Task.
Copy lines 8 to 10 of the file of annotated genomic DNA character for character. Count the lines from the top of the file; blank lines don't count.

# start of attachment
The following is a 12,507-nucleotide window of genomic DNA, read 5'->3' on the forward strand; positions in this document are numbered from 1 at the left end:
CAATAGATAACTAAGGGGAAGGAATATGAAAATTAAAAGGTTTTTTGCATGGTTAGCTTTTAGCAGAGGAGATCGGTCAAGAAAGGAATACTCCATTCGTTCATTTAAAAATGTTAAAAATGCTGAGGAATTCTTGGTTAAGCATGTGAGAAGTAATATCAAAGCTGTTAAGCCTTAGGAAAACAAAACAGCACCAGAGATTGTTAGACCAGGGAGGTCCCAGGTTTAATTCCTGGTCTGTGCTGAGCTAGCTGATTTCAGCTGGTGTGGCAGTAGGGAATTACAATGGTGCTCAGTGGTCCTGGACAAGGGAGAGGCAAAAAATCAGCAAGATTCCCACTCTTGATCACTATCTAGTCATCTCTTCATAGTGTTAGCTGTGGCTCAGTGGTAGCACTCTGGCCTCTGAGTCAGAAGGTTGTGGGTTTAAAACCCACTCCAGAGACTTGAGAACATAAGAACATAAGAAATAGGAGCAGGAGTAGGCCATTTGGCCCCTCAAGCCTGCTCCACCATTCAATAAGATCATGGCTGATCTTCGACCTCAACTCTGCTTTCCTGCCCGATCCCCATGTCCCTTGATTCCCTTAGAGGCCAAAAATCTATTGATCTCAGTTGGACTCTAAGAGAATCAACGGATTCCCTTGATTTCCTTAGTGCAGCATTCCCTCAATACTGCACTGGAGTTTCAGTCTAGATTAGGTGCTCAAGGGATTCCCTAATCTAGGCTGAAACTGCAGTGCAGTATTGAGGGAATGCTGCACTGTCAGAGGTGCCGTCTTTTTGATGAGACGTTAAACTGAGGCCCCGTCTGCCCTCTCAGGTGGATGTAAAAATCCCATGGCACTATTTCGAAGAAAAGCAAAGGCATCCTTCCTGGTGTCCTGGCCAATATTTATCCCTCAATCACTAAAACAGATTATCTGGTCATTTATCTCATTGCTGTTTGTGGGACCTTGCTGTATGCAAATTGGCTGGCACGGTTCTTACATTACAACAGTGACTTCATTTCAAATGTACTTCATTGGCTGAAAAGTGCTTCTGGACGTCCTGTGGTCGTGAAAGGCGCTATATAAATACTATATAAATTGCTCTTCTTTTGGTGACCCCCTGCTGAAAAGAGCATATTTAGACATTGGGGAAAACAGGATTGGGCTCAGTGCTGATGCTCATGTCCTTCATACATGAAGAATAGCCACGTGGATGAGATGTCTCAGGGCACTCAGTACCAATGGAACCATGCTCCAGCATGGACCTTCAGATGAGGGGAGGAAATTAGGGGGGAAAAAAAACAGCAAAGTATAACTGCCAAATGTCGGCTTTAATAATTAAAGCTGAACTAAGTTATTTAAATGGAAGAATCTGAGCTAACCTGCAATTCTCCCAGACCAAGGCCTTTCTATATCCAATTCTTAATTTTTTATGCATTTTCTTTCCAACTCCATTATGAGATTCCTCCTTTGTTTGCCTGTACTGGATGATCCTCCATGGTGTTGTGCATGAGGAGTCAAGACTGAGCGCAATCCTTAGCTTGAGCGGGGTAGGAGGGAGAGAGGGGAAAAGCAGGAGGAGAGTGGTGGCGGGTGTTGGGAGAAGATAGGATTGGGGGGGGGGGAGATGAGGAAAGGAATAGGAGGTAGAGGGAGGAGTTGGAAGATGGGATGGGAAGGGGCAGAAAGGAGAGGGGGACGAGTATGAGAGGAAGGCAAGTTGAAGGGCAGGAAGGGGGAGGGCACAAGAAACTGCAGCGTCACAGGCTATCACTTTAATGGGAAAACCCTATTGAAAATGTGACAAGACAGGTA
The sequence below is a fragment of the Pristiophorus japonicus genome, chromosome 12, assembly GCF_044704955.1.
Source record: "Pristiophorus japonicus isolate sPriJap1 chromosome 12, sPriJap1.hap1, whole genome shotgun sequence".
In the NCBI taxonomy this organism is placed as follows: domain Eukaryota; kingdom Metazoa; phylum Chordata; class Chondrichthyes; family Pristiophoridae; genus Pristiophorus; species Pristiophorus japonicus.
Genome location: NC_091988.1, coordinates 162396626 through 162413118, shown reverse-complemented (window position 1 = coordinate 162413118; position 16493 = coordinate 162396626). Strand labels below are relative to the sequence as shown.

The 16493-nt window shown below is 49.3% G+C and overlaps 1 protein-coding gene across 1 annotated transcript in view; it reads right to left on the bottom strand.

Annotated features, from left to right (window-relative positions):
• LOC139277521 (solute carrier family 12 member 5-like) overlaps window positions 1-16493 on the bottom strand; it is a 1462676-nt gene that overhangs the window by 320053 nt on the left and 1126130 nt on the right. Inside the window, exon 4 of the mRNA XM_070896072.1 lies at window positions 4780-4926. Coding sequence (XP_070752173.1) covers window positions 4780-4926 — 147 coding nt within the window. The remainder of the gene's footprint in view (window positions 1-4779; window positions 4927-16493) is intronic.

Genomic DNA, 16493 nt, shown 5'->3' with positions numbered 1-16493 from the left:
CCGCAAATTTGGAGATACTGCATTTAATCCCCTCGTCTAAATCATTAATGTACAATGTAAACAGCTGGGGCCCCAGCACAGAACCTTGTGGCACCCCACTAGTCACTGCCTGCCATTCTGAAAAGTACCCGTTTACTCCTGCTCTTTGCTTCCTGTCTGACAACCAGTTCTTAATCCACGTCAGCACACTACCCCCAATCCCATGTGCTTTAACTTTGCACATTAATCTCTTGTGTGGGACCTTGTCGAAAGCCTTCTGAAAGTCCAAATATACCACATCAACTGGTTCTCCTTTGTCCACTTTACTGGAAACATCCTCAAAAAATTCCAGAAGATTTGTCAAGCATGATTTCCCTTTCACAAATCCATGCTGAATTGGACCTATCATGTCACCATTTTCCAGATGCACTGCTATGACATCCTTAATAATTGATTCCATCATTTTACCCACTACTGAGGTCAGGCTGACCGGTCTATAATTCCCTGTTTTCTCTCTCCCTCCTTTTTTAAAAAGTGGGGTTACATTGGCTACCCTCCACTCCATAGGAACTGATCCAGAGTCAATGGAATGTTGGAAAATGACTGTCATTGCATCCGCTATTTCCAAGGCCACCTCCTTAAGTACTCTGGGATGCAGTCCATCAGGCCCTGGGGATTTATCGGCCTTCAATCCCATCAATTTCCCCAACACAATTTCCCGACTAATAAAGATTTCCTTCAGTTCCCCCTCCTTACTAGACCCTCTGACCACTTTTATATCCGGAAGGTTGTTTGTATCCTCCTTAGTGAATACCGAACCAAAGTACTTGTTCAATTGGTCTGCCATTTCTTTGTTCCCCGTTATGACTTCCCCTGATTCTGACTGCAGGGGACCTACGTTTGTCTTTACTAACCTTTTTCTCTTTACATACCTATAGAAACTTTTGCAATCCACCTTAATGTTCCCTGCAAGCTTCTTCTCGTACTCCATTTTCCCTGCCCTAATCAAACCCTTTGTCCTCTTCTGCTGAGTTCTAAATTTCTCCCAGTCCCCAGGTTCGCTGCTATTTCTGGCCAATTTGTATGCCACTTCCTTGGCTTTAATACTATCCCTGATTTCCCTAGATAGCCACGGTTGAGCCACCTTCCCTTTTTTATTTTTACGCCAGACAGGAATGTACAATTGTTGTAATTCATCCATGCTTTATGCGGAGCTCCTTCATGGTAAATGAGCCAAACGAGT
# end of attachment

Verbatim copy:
Annotated features, from left to right (window-relative positions):
• LOC139277521 (solute carrier family 12 member 5-like) overlaps window positions 1-16493 on the bottom strand; it is a 1462676-nt gene that overhangs the window by 320053 nt on the left and 1126130 nt on the right. Inside the window, exon 4 of the mRNA XM_070896072.1 lies at window positions 4780-4926. Coding sequence (XP_070752173.1) covers window positions 4780-4926 — 147 coding nt within the window. The remainder of the gene's footprint in view (window positions 1-4779; window positions 4927-16493) is intronic.

Genomic DNA, 16493 nt, shown 5'->3' with positions numbered 1-16493 from the left: